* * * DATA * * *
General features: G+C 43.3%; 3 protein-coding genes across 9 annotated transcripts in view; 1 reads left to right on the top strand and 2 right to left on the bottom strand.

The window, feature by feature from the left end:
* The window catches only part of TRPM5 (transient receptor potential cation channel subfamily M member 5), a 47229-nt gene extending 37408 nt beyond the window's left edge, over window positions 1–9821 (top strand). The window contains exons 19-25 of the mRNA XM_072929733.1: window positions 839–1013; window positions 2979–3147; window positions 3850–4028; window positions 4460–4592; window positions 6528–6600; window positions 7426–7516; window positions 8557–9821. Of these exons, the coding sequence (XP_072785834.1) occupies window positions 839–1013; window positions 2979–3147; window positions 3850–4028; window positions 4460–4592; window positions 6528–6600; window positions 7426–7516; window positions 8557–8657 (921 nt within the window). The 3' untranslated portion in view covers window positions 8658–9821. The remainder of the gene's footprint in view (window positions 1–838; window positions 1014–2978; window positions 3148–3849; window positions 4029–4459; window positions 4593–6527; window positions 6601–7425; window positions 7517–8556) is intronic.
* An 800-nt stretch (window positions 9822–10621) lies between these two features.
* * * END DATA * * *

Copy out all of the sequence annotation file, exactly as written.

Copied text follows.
General features: G+C 43.3%; 3 protein-coding genes across 9 annotated transcripts in view; 1 reads left to right on the top strand and 2 right to left on the bottom strand.

The window, feature by feature from the left end:
* The window catches only part of TRPM5 (transient receptor potential cation channel subfamily M member 5), a 47229-nt gene extending 37408 nt beyond the window's left edge, over window positions 1–9821 (top strand). The window contains exons 19-25 of the mRNA XM_072929733.1: window positions 839–1013; window positions 2979–3147; window positions 3850–4028; window positions 4460–4592; window positions 6528–6600; window positions 7426–7516; window positions 8557–9821. Of these exons, the coding sequence (XP_072785834.1) occupies window positions 839–1013; window positions 2979–3147; window positions 3850–4028; window positions 4460–4592; window positions 6528–6600; window positions 7426–7516; window positions 8557–8657 (921 nt within the window). The 3' untranslated portion in view covers window positions 8658–9821. The remainder of the gene's footprint in view (window positions 1–838; window positions 1014–2978; window positions 3148–3849; window positions 4029–4459; window positions 4593–6527; window positions 6601–7425; window positions 7517–8556) is intronic.
* An 800-nt stretch (window positions 9822–10621) lies between these two features.